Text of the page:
Nine other times the Hebrew word daqar appears in the texts of the Old Testament or Tanakh including another in Zechariah. In all instances, daqar is used in the context of wounds inflicted by a type of weapon such as a sword or spear. To be fully consistent with the word usage of daqar in all other instances, then Zechariah 12:10 specifically refers to being “thrust through” or “pierced” by a weapon.
John’s Gospel account of the crucifixion of Jesus of Nazareth some 500 years after Zechariah’s prophecy describes how Jesus was both pierced by nails and had a spear thrust into his side as the witnesses looked upon him hanging on the cross. Later, John described the resurrected Jesus suddenly appearing in a locked room where the Disciple Thomas touched the wounds in his hands and side exclaiming in confirmation, “My Lord and my God!”
Were the Gospel accounts of the Jerusalem crucifixion of Jesus of Nazareth, born in the lineage of David, a fulfillment of the Zachariah 12:10 prophecy as the slain Messiah subjected to being daqar, the only begotten Son of God?
This work is licensed under a Creative Commons Attribution-NonCommercial-NoDerivatives 4.0 International License.
 “daqar.” Lexicon-Concordance Online Bible. n.d. <http://lexiconcordance.com/hebrew/1856.html>
 Sukkah 52a. Halakhah.com. Trans. Soncino Babylonian Talmud. n.d. <http://www.halakhah.com/rst/moed/16b%20-%20Succah%20-%2029b-56b.pdf>
 CR “Jewish Messianic Interpretations of Zechariah 12:10.” Jews For Jesus. 2005. <https://jewsforjesus.org/answers/jewish-messianic-interpretations-of-zechariah-12-issues-prophecy>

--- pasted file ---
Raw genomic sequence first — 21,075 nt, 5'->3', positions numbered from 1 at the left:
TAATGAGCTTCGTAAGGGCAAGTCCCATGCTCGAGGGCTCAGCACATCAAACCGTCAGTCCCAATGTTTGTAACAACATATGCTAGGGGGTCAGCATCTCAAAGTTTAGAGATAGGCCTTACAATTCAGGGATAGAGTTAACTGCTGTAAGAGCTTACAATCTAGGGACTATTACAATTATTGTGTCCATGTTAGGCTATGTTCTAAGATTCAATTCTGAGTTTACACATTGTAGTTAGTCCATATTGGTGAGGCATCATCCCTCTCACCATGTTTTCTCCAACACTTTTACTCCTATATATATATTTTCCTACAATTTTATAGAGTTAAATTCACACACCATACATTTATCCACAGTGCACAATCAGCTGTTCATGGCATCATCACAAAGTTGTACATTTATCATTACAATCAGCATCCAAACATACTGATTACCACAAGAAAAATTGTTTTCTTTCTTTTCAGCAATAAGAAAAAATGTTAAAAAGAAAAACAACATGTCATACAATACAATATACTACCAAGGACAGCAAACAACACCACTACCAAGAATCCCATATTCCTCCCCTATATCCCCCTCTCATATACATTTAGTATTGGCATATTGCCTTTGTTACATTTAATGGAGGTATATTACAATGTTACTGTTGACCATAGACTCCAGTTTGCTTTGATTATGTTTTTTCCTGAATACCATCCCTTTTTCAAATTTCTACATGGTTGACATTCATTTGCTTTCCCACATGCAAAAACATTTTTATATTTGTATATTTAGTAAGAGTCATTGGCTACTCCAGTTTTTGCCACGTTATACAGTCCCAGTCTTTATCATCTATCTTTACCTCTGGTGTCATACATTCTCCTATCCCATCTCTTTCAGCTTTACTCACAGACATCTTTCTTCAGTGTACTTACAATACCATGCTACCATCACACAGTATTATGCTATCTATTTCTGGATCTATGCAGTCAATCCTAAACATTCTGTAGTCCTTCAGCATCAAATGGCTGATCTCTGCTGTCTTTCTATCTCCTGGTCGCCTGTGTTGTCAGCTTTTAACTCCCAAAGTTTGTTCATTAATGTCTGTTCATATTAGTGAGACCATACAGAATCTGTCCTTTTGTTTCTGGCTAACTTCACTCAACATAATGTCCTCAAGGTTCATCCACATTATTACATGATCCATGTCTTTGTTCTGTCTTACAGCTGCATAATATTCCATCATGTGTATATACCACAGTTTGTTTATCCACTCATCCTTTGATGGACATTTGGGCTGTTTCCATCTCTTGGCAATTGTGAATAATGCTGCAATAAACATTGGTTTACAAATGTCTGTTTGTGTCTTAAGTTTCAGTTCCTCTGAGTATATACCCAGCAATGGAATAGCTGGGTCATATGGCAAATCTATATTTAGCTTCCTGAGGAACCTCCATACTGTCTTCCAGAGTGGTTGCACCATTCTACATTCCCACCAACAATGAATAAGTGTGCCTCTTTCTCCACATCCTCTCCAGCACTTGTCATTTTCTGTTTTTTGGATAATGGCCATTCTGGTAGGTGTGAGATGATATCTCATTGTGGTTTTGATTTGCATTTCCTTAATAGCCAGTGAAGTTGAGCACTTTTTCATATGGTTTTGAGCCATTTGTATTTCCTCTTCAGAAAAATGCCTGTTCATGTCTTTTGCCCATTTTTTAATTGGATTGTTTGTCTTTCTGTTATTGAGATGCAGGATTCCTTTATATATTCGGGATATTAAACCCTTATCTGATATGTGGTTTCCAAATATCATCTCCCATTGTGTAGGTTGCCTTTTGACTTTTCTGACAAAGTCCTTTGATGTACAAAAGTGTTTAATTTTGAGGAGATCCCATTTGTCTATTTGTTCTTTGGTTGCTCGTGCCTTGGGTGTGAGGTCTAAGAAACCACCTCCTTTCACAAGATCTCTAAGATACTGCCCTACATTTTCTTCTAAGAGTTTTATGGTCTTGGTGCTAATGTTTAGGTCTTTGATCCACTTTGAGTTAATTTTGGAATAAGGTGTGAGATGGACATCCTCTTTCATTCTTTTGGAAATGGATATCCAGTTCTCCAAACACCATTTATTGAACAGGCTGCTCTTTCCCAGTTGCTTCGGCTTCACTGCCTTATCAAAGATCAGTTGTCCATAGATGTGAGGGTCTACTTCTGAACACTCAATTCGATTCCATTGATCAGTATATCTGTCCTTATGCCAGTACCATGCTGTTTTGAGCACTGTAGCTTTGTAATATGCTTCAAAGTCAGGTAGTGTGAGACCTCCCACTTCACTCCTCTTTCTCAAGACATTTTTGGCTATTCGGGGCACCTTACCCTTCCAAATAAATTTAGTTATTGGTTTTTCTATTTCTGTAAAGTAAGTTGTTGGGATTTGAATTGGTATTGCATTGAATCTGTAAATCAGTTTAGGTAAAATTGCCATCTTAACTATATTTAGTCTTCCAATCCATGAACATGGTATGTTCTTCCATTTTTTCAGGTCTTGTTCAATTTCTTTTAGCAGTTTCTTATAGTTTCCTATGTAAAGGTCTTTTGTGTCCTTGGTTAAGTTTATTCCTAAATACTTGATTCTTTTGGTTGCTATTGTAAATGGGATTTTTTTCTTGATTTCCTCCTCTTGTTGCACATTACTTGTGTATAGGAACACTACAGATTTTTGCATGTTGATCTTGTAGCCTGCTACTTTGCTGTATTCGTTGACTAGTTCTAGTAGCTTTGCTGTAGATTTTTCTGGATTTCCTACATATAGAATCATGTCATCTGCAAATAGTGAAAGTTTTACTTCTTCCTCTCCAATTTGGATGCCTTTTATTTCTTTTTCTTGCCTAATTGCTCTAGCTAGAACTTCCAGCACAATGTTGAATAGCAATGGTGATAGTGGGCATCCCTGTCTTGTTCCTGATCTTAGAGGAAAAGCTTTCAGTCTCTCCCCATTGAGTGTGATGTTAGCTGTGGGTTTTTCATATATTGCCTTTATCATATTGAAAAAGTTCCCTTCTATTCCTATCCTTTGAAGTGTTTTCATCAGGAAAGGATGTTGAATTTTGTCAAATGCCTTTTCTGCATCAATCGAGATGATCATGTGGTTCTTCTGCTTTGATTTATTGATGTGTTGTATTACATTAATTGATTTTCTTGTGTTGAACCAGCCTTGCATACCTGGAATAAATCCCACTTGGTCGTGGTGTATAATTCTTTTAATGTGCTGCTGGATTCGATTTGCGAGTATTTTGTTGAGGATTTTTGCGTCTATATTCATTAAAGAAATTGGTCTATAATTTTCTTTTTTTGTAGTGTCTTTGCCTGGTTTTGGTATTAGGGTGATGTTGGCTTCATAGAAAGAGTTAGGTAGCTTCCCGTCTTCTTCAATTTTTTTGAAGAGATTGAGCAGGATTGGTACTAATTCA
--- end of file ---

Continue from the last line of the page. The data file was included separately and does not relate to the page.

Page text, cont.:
“Rashi (Solomon Bar Isaac).” Jewish Encyclopedia. 2011. <http://www.jewishencyclopedia.com/articles/13862-solomon-b-isaac-rashi>
 The Complete Jewish Bible – with Rashi Commentary. Zechariah 12:10. <https://www.chabad.org/library/bible_cdo/aid/16216#showrashi=true>
 Sapir, Avinoam. LSI Laboratory for Scientific Interrogation, Inc. n.d. <http://www.lsiscan.com/index.htm> “SCAN – Scientific Content Analysis (Statement Analysis).” Advanced Polygraph. 2011. <http://www.advancedpolygraph.com.au/scan.htm> “Introduction to Text Analysis: About Text Analysis.” Duke University | Libraries. 2017. <https://guides.library.duke.edu/text_analysis> “What Is the Definition of Textual Analysis?” Reference.com. 2018. <https://www.reference.com/education/definition-textual-analysis-a95087916fcb24cb> Pfarrer, Mike “What is content analysis?” University of Georgia | Terry College of Business. 2012. <http://www.terry.uga.edu/management/contentanalysis>
 Net.bible.org. “daqar.” <http://classic.net.bible.org/search.php?search=hebrew_strict_index:01856>
 John 19. Net.bible.org. Greek text. Strong. “nusso <3572>” CR Matthew 27; Mark 15; Luke 23.
 John 20.
 John 3:16.